Hope is a scarce commodity in Zimbabwe – a country that has been in a state of turmoil for decades. Positive news headlines relating to Zimbabwe are just as scarce. In this poignant piece by Zimbabwean author Cathy Buckle, she explains how unexpected hope came about in the last two weeks in the form of news headlines relating to a Zimbabwean High Court ruling which challenges a ‘retrogressive, controversial constitutional amendment’ which was recently passed by parliament. The ruling is a welcome setback to both Zimbabwean President Emmerson Mnangagwa and his influence over the country’s judiciary. – Nadya Swart
Blue duikers and landmark rulings
By Cathy Buckle*
On a deeply shaded road under a low, cloudy sky, the mist kept reaching down and cloaking the giant trees in Zimbabwe’s Eastern Highlands. This is the Zimbabwe of huge kopjes and towering mountains, of clear cold rivers, stunning scenery and spectacular waterfalls. It was a bad road, progress was very slow, navigating the red earth through potholes and around gullies, bumping over roots and rocks and veering away from eroded edges. Suddenly there was movement in the dense undergrowth, leaves quivered, grass stirred, petals and seed heads glistening with beads of moisture dripped at the disturbance. And then there it was, a small, dark animal with a blue/grey sheen, not even as tall as my knee, the beautiful Blue Duiker stepped out into the road. For a moment I drew in my breath to watch this rare sight but then it was gone as quickly as it had come, instantly invisible as it slipped away into the thick bush. The wonderful and unexpected sighting of a little Blue Duiker was such a treat, reminding me of the wealth of hidden treasures in our beautiful, beleaguered country that, despite everything that has happened, have somehow managed to survive and are there still, waiting to lift spirits and revive hope when you need it most.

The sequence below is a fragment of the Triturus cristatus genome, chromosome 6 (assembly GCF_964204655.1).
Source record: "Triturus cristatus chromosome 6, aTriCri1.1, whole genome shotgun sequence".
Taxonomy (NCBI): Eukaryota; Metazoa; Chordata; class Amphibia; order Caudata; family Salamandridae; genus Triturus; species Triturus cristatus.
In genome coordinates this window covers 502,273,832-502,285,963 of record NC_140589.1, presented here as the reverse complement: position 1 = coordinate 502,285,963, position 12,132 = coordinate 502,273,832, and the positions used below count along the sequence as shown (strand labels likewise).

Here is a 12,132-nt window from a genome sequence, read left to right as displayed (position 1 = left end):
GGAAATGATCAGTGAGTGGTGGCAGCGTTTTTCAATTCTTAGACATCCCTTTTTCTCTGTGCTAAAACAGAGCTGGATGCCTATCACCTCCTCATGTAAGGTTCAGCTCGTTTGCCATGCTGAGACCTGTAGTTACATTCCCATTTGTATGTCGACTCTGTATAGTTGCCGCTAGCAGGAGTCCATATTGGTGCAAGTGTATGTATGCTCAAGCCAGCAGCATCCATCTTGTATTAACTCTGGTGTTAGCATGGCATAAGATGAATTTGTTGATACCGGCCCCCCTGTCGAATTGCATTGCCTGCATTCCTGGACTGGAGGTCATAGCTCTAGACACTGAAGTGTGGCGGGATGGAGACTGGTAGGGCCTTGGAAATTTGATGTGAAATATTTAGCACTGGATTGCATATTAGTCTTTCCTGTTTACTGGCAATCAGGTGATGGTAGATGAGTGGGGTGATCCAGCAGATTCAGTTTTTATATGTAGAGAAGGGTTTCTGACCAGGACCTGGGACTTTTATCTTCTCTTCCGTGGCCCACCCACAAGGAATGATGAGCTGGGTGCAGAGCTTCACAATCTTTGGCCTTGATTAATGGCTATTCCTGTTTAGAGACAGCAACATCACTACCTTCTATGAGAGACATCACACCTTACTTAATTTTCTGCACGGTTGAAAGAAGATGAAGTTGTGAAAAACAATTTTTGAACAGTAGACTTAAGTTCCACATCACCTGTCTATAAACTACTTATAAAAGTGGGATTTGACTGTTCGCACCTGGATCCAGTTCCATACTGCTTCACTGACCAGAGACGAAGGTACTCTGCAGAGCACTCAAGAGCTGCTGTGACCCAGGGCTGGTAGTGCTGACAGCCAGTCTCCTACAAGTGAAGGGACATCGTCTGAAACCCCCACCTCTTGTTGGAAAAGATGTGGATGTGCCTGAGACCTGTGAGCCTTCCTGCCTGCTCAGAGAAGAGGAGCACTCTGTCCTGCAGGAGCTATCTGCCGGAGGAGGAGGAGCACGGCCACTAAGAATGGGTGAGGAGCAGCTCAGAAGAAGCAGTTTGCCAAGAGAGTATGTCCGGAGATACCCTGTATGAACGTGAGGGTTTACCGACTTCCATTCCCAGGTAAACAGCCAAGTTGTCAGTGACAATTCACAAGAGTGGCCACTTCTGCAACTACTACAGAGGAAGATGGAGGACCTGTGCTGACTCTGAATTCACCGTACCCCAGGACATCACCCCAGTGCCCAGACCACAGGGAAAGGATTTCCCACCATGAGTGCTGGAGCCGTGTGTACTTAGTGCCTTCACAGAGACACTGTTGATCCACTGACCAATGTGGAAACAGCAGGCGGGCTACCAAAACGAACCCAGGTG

Unexpected hope also came this past fortnight in the form of news headlines where phrases included: ‘Landmark Ruling,’ ‘Historic Decision,’ and ‘Seismic Judgement’ as Zimbabwe witnessed a dramatic and very surprising turn of events following the retrogressive, controversial constitutional amendments recently passed by parliament. One of the amendments to our country’s constitution has enabled the President to appoint judges rather than going through a process of public interviews and allows the President to extend the retirement age of senior judges from 70 to 75 years if they proved they were in good health. The amendment came into effect just days before Chief Justice Luke Malaba turned 70 and should have retired. Lawyers immediately challenged the amendment in the High Court where three Judges made their very welcome and unexpected ruling saying: “In view of the decision that we have reached, Honourable Malaba ceased being a judge and Chief Justice at 0000hrs on May 15, 2021.” The Court also said that the constitutional amendment should have gone to a referendum before becoming law.
Before the dust had even settled on the dramatic ruling Zimbabwe’s Justice Minister, Ziyambi Ziyambi declared the ruling as “baseless and meaningless” and said: “I want to make it clear today that we do not accept the decision of the High Court. We have a serious situation of a Judiciary that has been captured by foreign forces in this country.” (Newsday) Minister Ziyambi said there were “elements both within and outside Zimbabwe” who wanted to “destabilize the second Republic.”
The President’s spokesman, George Charamba, responded to the High Court ruling by tweeting: “Enjoy while it lasts! We are fighters, trust us.” President Mnangagwa also took to Twitter and said: “In Zimbabwe, the independence of our judiciary is vital to the survival of our democracy. When our courts speak, all Zimbabweans should listen. The Government of Zimbabwe wholeheartedly respects the independence of our judiciary.”
The legal wrangling continues as I write with long words and even longer statements being pronounced but no clarity yet on how this seismic, historic, landmark ruling will turn out or if we dare to hope that Zimbabwe begins to blow the dust off the old ways and bring in the new. For the moment anyway, it’s not the same old same old in Zimbabwe and like the little Blue Duiker in the mist, we hold our breath and watch and wait.
- For information on my books about Zimbabwe go to www.lulu.com/spotlight/CathyBuckle2018. For archives of Letters From Zimbabwe, to see pictures that accompany these articles and to subscribe/unsubscribe or to contact me please visit my website http://cathybuckle.co.zw.